Enterprise Software: Beyond Microsoft Vista

Beyond Vista

Every decade or so, a new platform emerges that reduces the cost of running an IT department to such an extent that vendors have no choice but to embrace it or die. In the 1990s, PCs with powerful operating systems spelled the end of mainframe development and ushered in the client/server era. Today, cheap servers and high-speed Internet connections are triggering a move away from traditional desktop PC software and to software as a service, hosted by a third party and delivered over the Internet.

No company has as much to lose from this shift as Microsoft, which dominated the client/server era on the strength of its Windows operating system. Microsoft is currently enjoying a moment in the spotlight thanks to Vista (the latest version of Windows), the fruit of five-plus years of development and what Microsoft COO Kevin Turner calls the "biggest R&D investment in the history of Microsoft and arguably the history of business." But Vista isn’t a part of the software-as-a-service trend, and all the pomp and circumstance around its release mask a growing concern inside the company, one that comes through in executives’ demeanor, internal communications and candid conversations about what the IT world will look like five years from now: Software as a service is a threat unlike any the company has faced before, and Microsoft must make dramatic changes if it wants to remain the most important technology company in the world.

Microsoft has started to develop a software-as-a-service strategy over the past year. Its initial offerings—Windows Live and Office Live programs—provide Web-based mini-applications. But those services are only a small part of the grand vision that CEO Steve Ballmer, COO Kevin Turner, Chief Software Architect Ray Ozzie and others hope will make Microsoft as indispensable to the Web 2.0 enterprise as it was to the client/server one. In a series of exclusive interviews with CIO, Microsoft executives explain that Web-based applications are just the beginning, and that the company’s future lies in developing the tools CIOs will need to manage the software-as-a-service environment. "It’s easy to whip up a Web app, throw it online, and say it’s for businesses," says Ozzie. "But that’s a naive view of what CIOs have to go through."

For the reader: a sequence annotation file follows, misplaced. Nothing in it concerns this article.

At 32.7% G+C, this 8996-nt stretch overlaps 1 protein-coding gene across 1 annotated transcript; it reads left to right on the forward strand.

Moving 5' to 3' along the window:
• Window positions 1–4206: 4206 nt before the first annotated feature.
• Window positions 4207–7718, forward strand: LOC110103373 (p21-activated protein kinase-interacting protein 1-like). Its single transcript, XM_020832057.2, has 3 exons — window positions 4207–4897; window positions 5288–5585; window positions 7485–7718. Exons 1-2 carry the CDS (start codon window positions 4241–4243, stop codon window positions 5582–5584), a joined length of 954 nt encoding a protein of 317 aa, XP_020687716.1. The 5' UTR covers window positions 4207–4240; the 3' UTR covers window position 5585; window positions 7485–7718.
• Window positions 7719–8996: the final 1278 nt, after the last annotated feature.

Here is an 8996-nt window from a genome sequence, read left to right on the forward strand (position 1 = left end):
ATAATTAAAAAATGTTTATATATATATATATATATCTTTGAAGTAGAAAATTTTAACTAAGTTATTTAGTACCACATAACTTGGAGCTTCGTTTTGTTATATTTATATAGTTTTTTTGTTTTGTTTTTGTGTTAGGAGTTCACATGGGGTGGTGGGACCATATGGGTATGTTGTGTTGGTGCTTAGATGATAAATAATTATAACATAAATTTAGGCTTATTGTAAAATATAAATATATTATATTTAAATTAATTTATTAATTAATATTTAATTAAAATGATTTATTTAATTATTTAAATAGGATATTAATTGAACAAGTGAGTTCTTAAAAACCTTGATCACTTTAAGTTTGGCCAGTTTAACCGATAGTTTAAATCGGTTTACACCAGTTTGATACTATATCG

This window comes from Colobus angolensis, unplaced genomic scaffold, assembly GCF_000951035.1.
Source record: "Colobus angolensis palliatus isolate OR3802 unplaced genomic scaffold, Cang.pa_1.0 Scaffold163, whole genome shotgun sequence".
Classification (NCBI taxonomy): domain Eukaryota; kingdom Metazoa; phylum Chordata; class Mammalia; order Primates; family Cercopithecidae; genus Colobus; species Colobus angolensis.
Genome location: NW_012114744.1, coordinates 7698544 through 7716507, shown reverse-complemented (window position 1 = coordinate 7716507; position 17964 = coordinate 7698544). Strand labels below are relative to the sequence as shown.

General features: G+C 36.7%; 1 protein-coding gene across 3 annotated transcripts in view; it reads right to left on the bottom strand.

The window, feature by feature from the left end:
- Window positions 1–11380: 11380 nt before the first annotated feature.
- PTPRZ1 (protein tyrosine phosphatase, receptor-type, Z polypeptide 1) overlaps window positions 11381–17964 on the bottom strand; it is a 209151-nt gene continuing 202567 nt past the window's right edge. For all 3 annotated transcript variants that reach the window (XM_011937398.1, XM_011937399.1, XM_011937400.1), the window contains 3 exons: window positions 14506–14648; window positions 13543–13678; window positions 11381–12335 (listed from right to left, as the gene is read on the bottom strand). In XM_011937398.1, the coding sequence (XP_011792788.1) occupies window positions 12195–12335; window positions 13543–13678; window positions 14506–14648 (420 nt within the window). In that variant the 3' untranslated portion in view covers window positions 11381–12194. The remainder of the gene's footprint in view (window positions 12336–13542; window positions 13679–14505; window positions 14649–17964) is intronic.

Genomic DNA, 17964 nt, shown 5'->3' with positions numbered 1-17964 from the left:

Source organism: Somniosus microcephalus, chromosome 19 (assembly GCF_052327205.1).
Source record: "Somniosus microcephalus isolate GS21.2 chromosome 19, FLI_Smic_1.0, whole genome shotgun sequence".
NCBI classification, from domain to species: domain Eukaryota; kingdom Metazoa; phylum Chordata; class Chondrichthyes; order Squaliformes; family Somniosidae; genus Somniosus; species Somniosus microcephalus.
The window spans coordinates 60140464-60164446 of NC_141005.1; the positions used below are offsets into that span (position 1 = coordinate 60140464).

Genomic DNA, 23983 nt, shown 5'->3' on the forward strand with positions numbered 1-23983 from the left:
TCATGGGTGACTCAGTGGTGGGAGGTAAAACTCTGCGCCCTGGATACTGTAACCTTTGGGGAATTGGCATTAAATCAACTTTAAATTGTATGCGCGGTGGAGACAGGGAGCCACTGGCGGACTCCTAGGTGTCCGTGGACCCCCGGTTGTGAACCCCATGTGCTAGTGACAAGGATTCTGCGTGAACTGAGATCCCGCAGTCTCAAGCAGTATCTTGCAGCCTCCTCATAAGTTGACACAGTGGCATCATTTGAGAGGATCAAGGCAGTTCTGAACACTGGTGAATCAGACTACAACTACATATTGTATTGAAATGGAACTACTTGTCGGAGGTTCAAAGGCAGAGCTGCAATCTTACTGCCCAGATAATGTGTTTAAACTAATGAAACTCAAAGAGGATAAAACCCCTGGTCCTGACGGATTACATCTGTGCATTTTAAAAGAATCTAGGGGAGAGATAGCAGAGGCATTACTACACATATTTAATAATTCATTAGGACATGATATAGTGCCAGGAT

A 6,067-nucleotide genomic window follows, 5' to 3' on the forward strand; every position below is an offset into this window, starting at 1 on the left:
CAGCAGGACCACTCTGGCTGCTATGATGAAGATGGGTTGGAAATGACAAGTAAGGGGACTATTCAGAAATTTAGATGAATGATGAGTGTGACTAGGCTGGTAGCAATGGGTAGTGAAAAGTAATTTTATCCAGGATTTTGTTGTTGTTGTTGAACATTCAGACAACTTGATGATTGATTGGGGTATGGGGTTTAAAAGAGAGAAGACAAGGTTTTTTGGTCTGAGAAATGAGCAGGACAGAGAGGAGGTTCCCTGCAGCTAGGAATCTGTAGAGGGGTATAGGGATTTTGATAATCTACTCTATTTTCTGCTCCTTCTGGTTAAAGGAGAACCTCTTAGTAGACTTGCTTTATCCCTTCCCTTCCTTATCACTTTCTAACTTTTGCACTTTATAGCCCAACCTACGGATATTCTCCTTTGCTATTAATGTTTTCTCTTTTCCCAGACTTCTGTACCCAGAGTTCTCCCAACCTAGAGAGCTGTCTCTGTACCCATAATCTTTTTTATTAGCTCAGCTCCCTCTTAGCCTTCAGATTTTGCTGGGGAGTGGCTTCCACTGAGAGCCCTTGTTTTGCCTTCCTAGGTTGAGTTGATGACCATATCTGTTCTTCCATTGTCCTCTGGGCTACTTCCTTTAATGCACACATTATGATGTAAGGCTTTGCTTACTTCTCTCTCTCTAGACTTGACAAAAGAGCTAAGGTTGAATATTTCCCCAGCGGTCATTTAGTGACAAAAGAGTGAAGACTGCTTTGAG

To Microsoft’s way of thinking, the Web services world will make a CIO’s life messy and difficult. While each software service that a company subscribes to will be cheaper and easier to operate than its client/server counterpart, collectively they will make the enterprise exponentially more complicated, unless CIOs have tools to provision and manage those services as a suite. Microsoft vows to develop those management tools and make them the centerpiece of its enterprise business.

Once those tools are built and deployed, Microsoft says, it won’t matter if the applications an IT department supports are Web-based services hosted by an outside party, client/server software hosted internally, or a combination of the two. "[CIOs] have to have a way of provisioning an account, providing the initial connection and user interface," regardless of an application’s source, says Ballmer. "At least that’s our vision."

But even Ballmer admits that right now, a vision is all it is. Microsoft has accepted and internalized the idea that the software market has shifted ineluctably to services, and the company has seen there a critical opportunity to move forward. But to succeed, analysts say, to change its corporate strategy, identity and DNA, Microsoft must overcome equally critical barriers of technology, strategy and culture.

Where Microsoft Sees Its Opportunity

The widely preached gospel of software as a service says that companies willing to give up the control that comes from running an application internally will save money by not having to maintain and host those applications and, by freeing up those resources, will become more agile and productive. CIOs running services, the gospel goes, don’t have to buy and operate farms of servers or trudge from desktop to desktop upgrading software. Instead of a model that encourages long, costly upgrade cycles (the very model upon which Microsoft built its enterprise empire), software as a service allows for small, steady, incremental improvements. That’s just one reason it could kill CIOs’ appetites for traditional client/server software like Microsoft’s.